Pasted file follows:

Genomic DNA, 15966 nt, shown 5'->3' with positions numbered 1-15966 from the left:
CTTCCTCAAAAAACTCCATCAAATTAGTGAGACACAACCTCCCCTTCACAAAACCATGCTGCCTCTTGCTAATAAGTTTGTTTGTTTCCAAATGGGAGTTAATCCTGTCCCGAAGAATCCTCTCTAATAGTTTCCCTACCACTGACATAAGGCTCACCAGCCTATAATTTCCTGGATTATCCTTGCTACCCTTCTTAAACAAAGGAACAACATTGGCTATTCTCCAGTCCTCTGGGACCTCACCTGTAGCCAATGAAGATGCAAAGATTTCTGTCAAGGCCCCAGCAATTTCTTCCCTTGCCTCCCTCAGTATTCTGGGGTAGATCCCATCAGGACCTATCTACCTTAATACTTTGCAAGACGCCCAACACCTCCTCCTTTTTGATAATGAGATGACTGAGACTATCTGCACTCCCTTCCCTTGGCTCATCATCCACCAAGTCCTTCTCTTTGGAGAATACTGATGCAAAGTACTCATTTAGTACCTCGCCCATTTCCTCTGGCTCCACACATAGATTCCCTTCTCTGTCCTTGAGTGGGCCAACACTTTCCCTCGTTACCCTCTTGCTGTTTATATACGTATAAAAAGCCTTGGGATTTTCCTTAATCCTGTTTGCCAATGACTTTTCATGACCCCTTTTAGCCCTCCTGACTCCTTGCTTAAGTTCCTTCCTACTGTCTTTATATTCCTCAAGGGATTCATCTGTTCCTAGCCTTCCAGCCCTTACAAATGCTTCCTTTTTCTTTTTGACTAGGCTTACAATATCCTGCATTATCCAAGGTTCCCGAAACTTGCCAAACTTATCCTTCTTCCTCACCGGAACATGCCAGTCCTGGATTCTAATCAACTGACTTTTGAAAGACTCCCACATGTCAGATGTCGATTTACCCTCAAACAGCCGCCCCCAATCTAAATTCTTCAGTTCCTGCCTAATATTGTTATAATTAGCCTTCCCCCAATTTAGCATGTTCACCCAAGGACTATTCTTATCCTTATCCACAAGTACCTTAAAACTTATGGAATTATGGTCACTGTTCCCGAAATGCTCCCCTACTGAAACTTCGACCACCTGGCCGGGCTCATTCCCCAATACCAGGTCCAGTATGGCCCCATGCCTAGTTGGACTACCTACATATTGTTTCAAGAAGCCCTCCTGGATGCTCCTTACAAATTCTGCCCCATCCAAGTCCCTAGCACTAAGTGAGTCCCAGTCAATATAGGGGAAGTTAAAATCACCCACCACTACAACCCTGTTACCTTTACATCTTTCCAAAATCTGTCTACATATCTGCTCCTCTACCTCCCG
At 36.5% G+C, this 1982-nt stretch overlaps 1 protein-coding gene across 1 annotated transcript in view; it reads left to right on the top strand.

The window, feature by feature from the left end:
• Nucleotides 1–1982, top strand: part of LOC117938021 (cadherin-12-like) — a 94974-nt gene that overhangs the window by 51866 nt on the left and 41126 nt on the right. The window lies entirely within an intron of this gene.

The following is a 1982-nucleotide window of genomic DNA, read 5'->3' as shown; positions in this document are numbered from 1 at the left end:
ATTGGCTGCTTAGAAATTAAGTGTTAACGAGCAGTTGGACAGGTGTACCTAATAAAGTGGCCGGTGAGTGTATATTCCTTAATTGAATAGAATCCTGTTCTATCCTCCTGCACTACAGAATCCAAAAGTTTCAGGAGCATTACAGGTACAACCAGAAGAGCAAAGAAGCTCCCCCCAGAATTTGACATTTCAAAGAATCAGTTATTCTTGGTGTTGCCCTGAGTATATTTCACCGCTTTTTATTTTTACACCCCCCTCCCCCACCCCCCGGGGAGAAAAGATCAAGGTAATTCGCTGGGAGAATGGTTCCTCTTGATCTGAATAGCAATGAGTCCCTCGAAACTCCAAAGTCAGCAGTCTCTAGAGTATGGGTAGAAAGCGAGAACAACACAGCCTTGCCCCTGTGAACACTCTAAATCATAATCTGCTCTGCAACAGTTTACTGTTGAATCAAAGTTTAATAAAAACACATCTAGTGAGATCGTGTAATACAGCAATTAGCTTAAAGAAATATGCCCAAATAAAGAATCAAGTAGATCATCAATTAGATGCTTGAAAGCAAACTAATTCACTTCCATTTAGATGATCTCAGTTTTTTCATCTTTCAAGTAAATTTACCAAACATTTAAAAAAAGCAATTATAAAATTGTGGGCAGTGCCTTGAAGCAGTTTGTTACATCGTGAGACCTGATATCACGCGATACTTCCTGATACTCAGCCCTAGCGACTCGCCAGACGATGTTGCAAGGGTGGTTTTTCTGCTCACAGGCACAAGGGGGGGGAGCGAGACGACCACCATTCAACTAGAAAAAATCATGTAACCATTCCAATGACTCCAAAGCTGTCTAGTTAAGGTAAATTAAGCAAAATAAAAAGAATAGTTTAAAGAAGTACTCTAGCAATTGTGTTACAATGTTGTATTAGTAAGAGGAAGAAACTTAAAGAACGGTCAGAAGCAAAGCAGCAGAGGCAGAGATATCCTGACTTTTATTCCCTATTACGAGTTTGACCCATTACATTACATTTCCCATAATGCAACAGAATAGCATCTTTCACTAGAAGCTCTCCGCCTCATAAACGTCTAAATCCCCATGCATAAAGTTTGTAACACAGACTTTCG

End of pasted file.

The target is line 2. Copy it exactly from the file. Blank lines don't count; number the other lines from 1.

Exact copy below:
CTTCCTCAAAAAACTCCATCAAATTAGTGAGACACAACCTCCCCTTCACAAAACCATGCTGCCTCTTGCTAATAAGTTTGTTTGTTTCCAAATGGGAGTTAATCCTGTCCCGAAGAATCCTCTCTAATAGTTTCCCTACCACTGACATAAGGCTCACCAGCCTATAATTTCCTGGATTATCCTTGCTACCCTTCTTAAACAAAGGAACAACATTGGCTATTCTCCAGTCCTCTGGGACCTCACCTGTAGCCAATGAAGATGCAAAGATTTCTGTCAAGGCCCCAGCAATTTCTTCCCTTGCCTCCCTCAGTATTCTGGGGTAGATCCCATCAGGACCTATCTACCTTAATACTTTGCAAGACGCCCAACACCTCCTCCTTTTTGATAATGAGATGACTGAGACTATCTGCACTCCCTTCCCTTGGCTCATCATCCACCAAGTCCTTCTCTTTGGAGAATACTGATGCAAAGTACTCATTTAGTACCTCGCCCATTTCCTCTGGCTCCACACATAGATTCCCTTCTCTGTCCTTGAGTGGGCCAACACTTTCCCTCGTTACCCTCTTGCTGTTTATATACGTATAAAAAGCCTTGGGATTTTCCTTAATCCTGTTTGCCAATGACTTTTCATGACCCCTTTTAGCCCTCCTGACTCCTTGCTTAAGTTCCTTCCTACTGTCTTTATATTCCTCAAGGGATTCATCTGTTCCTAGCCTTCCAGCCCTTACAAATGCTTCCTTTTTCTTTTTGACTAGGCTTACAATATCCTGCATTATCCAAGGTTCCCGAAACTTGCCAAACTTATCCTTCTTCCTCACCGGAACATGCCAGTCCTGGATTCTAATCAACTGACTTTTGAAAGACTCCCACATGTCAGATGTCGATTTACCCTCAAACAGCCGCCCCCAATCTAAATTCTTCAGTTCCTGCCTAATATTGTTATAATTAGCCTTCCCCCAATTTAGCATGTTCACCCAAGGACTATTCTTATCCTTATCCACAAGTACCTTAAAACTTATGGAATTATGGTCACTGTTCCCGAAATGCTCCCCTACTGAAACTTCGACCACCTGGCCGGGCTCATTCCCCAATACCAGGTCCAGTATGGCCCCATGCCTAGTTGGACTACCTACATATTGTTTCAAGAAGCCCTCCTGGATGCTCCTTACAAATTCTGCCCCATCCAAGTCCCTAGCACTAAGTGAGTCCCAGTCAATATAGGGGAAGTTAAAATCACCCACCACTACAACCCTGTTACCTTTACATCTTTCCAAAATCTGTCTACATATCTGCTCCTCTACCTCCCG